February 18, 2010

Global Market Comments

February 18, 2010

Featured Trades: (USO), (CRUDE), (SILVER),

1) I'm not buying the $8 rally in crude (USO) this week because the contango which has been supporting prices in the face of lukewarm demand for the past year has been rapidly disappearing. Contango involves buying crude on the spot market, taking delivery, storing it in leased supertankers, and reselling it in the forward market for returns that at times have exceeded a non leveraged 100%. This enabled the US hedge fund community to effectively operate the world's second largest navy, keeping so many ships bulging with Texas tea you could almost walk across the Caribbean without getting your ankles wet. At the peak, there were thought to be over 100 ships slow steaming in circles to conserve fuel, creating enough demand to support charter rates globally. By my calculation, the annualized contango return has recently shrunk to a mere 7.12%, not much more than you can get with investment grade corporate bonds. That means when the current crop of forward contracts expire, they won't be rolled over, dumping vast amounts of crude on the open market. Another factor cutting the knees out from under crude has been the recently strong dollar. Many managers last year found a barrel of oil a much more desirable hard currency than our flaccid greenback. That monetary demand now seems to be on hold. Don't buy any more oil at these prices than you can use in your salad dressing. If the economy does slow in the second half, as many are predicting, it will be nice to buy your own tankers full of crude at lower prices.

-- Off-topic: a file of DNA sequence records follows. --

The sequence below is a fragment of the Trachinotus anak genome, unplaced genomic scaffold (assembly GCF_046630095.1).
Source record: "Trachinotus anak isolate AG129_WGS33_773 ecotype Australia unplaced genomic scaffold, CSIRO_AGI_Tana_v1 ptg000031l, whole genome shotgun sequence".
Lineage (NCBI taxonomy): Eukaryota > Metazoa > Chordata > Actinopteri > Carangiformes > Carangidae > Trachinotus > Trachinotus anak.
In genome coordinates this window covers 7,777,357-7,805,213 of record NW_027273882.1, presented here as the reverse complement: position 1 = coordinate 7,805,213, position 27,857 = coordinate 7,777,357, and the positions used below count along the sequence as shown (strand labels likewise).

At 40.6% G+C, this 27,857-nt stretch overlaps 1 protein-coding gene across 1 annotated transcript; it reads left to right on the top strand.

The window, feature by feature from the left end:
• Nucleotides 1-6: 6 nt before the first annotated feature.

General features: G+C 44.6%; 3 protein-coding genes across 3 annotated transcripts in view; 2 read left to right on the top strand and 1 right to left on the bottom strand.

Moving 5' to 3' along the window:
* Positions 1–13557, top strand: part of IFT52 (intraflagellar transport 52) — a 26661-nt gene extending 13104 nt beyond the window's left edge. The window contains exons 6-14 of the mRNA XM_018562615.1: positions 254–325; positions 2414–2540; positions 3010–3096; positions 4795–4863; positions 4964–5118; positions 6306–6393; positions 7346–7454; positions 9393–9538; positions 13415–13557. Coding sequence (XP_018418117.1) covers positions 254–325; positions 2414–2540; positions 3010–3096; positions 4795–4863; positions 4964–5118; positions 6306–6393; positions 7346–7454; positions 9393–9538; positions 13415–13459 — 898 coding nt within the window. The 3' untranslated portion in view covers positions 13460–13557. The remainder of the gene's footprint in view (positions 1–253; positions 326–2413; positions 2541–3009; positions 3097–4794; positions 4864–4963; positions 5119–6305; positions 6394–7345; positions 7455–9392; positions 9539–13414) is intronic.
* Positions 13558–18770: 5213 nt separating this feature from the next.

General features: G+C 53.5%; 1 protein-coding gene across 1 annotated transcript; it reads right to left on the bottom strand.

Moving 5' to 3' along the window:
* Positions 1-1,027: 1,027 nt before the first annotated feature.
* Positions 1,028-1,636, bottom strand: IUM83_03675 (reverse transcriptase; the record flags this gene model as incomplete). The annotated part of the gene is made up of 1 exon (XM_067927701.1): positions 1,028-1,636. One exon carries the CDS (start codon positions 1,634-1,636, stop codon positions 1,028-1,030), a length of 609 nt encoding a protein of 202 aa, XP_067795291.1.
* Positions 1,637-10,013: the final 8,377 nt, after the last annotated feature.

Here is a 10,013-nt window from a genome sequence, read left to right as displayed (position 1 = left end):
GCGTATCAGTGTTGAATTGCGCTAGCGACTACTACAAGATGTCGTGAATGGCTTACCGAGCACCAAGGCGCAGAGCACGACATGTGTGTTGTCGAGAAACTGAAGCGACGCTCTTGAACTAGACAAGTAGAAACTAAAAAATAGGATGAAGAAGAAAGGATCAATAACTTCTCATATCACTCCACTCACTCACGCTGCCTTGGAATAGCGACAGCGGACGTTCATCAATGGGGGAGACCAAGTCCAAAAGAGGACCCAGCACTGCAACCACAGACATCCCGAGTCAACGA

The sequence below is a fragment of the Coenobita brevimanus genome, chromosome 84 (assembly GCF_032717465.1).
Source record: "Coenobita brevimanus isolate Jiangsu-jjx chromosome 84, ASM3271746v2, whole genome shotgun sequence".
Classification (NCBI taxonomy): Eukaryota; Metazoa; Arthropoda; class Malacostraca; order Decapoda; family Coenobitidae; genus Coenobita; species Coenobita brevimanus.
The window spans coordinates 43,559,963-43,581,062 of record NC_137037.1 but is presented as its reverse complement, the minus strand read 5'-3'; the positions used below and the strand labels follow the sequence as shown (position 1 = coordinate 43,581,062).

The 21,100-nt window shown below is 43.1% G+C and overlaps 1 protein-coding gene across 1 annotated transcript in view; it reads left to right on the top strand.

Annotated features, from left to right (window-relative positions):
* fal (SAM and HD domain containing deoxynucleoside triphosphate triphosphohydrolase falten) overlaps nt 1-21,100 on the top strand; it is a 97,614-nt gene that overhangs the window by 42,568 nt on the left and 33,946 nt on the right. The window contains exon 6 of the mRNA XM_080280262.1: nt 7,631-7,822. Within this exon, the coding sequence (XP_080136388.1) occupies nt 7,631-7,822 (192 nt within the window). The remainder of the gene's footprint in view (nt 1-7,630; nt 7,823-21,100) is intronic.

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2) If you missed the great run up in silver last year that saw prices run up 95%, you are being offered a second bite at the apple. The latest round of risk reduction by global hedge fund has bashed the white metal, knocking $5 off of the $19.50 high seen in the heady days of November. Today we are at $16.15, and it looks like the 200 day moving average at $14.09 will hold. The metal is at the bottom end of its historic valuation relative to gold, which has ranged between 12:1 (Remember the Hunt Brothers?) and 70:1. Geologically, silver is 17 times more common than the yellow metal. All of the gold ever mined is still around, from King Solomon's mine, to Nazi gold bars in Swiss bank vaults, and would fill two Olympic sized swimming pools. But most of the silver mined has been consumed in various industrial processes, and is sitting at the bottom of toxic waste dumps. Silver did take a multiyear hit when the world shifted from silver based films to digital photography during the nineties. Now rising standards of living in emerging countries are increasing the demand for silver, especially in areas where there is a strong cultural preference for the jewelry, as in Latin America. That means we are setting up for a classic supply demand squeeze. I think we could run to the old high of $50/ounce in the next economic cycle, if another monetary crisis doesn't get us there first. Since silver can trade with double the volatility of gold, this forecast could prove conservative.  You can buy the futures, where a 5,000 ounce contract worth $80,700 on the COMEX carries a margin requirement of only $6,750. You can also buy one ounce American silver eagle .9993% pure coins, but make sure you have a big safe to accumulate a serious position.